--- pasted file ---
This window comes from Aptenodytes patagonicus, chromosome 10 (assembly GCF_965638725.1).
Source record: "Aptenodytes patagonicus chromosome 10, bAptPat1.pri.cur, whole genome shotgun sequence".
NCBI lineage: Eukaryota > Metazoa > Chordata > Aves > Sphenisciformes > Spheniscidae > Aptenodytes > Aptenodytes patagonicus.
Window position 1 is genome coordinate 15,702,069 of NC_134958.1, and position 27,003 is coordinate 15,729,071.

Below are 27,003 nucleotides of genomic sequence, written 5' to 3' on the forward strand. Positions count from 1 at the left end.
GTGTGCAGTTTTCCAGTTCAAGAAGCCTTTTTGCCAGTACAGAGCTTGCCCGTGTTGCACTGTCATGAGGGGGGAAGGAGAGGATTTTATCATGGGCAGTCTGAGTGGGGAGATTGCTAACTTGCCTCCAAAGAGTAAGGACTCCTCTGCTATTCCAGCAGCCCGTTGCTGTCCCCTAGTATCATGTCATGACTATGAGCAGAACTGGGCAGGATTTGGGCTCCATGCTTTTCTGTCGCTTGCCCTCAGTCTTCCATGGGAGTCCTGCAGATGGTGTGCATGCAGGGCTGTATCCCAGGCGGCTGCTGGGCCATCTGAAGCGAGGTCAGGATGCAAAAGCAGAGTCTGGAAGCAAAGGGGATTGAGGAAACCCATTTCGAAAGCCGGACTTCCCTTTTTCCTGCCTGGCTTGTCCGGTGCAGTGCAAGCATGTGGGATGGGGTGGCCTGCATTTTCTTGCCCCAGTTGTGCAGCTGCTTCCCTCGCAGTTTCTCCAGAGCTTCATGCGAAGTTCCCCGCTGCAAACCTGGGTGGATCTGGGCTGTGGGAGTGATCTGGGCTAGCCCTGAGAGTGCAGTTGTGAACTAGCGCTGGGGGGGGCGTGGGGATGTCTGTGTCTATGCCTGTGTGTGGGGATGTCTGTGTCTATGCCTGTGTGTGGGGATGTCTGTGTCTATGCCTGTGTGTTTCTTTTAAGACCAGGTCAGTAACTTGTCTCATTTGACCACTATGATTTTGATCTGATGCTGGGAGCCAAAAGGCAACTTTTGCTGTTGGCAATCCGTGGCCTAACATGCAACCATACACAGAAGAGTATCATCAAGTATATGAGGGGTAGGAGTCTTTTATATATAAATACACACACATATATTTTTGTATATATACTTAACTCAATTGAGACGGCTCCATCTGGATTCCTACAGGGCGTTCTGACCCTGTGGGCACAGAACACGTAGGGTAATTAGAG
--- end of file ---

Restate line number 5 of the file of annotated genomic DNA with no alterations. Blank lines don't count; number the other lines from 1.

Below are 27,003 nucleotides of genomic sequence, written 5' to 3' on the forward strand. Positions count from 1 at the left end.